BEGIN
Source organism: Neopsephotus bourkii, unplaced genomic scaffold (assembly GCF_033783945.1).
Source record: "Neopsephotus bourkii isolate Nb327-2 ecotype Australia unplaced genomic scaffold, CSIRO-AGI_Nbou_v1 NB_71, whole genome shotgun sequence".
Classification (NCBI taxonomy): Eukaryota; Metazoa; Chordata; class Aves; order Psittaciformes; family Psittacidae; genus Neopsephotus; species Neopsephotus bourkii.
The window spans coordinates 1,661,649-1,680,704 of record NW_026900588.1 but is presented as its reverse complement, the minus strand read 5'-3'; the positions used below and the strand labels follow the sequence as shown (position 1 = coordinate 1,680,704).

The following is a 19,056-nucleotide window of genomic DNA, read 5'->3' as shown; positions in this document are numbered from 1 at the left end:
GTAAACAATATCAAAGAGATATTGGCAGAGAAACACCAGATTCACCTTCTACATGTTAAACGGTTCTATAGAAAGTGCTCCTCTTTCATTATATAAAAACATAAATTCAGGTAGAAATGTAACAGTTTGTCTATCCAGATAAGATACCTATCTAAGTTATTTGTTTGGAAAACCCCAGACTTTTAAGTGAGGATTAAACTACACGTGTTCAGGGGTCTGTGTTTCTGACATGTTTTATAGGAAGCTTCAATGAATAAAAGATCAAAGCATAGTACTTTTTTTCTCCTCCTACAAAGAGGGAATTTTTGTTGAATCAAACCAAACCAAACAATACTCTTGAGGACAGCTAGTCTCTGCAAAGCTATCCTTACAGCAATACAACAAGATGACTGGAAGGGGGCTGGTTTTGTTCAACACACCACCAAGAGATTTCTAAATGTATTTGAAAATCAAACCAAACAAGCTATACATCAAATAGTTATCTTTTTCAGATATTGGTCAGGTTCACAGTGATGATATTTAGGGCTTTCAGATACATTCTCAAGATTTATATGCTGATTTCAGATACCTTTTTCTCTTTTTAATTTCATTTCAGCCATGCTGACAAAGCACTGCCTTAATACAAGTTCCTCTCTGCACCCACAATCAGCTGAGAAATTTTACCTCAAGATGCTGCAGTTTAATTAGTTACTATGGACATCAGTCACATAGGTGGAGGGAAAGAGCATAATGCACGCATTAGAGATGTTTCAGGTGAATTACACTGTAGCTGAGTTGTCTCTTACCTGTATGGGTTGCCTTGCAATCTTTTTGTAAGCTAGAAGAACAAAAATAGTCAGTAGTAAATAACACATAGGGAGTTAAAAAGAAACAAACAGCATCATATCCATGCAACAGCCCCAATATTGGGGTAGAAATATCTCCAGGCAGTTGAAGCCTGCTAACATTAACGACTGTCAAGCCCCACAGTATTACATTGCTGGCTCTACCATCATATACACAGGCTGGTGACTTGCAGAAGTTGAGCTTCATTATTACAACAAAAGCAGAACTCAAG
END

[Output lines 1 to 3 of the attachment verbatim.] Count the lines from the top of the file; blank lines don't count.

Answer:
Source organism: Neopsephotus bourkii, unplaced genomic scaffold (assembly GCF_033783945.1).
Source record: "Neopsephotus bourkii isolate Nb327-2 ecotype Australia unplaced genomic scaffold, CSIRO-AGI_Nbou_v1 NB_71, whole genome shotgun sequence".
Classification (NCBI taxonomy): Eukaryota; Metazoa; Chordata; class Aves; order Psittaciformes; family Psittacidae; genus Neopsephotus; species Neopsephotus bourkii.